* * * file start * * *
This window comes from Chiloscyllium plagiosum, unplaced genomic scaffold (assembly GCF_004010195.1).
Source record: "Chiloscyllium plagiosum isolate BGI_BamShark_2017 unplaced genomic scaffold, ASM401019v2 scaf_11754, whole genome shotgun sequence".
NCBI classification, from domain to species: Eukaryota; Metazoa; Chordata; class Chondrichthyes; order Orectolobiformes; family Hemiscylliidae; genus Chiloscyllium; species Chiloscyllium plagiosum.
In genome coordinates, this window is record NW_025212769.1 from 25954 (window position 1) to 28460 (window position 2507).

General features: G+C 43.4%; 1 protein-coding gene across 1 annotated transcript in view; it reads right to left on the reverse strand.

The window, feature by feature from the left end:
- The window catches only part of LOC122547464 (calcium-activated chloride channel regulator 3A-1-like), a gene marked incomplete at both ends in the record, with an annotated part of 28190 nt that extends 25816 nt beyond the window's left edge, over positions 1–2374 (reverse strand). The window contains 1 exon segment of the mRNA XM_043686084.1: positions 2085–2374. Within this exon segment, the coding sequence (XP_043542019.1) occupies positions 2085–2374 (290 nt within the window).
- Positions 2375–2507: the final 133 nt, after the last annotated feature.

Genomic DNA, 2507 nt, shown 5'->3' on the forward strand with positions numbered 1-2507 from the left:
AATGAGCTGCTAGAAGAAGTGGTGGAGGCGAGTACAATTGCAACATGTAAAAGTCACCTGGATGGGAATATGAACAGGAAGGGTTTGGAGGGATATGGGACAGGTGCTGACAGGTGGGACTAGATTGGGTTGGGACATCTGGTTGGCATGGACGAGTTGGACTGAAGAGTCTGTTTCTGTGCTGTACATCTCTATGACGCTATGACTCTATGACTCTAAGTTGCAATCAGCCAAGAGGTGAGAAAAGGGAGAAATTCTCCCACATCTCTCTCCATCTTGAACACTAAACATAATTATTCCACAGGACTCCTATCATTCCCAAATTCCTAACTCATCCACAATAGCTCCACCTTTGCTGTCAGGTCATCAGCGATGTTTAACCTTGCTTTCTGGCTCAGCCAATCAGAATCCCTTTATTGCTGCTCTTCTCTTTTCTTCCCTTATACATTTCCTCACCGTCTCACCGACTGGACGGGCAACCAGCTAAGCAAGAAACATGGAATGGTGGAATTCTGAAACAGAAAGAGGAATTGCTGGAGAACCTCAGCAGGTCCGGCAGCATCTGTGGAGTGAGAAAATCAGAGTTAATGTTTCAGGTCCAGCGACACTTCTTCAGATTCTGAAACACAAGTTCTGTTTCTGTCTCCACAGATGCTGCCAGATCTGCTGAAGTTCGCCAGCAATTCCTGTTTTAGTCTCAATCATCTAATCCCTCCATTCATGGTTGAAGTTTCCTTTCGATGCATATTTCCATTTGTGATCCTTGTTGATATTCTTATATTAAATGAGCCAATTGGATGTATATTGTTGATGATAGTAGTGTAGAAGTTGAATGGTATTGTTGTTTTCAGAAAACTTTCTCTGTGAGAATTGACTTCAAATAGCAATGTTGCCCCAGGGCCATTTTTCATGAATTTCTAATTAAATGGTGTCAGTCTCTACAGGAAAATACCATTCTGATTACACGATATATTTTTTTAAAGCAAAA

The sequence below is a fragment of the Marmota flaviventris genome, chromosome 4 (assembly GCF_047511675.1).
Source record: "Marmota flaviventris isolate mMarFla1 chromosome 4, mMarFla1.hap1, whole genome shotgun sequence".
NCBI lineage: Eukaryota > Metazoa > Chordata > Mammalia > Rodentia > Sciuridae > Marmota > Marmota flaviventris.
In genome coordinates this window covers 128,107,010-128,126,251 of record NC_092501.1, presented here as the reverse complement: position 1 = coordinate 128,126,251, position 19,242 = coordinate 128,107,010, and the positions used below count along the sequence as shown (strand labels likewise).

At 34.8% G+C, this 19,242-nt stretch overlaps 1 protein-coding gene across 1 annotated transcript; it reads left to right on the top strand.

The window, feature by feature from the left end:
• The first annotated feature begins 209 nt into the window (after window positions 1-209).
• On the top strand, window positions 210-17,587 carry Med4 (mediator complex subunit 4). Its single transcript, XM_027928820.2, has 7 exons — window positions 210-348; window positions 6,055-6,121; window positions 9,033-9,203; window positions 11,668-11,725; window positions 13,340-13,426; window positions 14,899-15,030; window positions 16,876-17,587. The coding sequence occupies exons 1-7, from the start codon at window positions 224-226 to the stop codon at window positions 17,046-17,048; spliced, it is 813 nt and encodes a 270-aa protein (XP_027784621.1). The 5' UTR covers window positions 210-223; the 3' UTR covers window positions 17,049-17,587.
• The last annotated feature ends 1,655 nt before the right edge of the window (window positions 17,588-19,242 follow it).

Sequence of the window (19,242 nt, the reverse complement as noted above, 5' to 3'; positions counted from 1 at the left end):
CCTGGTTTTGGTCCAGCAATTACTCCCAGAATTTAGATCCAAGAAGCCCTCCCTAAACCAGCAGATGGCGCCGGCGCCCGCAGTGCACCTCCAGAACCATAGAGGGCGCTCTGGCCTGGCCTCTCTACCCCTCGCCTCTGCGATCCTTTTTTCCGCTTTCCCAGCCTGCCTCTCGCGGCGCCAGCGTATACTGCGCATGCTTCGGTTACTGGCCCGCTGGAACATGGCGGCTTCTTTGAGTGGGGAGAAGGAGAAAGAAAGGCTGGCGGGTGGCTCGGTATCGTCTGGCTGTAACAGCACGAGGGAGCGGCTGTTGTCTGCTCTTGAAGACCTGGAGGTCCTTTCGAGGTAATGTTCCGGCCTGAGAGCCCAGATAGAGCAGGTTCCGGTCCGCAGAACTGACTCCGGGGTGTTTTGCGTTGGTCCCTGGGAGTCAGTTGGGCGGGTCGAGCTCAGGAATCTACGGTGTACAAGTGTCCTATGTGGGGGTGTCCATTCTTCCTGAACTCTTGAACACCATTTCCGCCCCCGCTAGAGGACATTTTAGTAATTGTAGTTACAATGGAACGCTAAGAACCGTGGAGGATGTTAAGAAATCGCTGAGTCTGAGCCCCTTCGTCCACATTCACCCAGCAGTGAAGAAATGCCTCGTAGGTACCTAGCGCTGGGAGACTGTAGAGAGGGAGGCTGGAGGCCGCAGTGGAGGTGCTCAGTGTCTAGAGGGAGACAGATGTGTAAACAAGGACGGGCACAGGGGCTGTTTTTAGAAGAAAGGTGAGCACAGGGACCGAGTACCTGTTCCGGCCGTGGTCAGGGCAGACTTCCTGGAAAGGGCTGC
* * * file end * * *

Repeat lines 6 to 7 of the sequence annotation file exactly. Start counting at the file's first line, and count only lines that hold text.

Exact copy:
The window, feature by feature from the left end:
- The window catches only part of LOC122547464 (calcium-activated chloride channel regulator 3A-1-like), a gene marked incomplete at both ends in the record, with an annotated part of 28190 nt that extends 25816 nt beyond the window's left edge, over positions 1–2374 (reverse strand). The window contains 1 exon segment of the mRNA XM_043686084.1: positions 2085–2374. Within this exon segment, the coding sequence (XP_043542019.1) occupies positions 2085–2374 (290 nt within the window).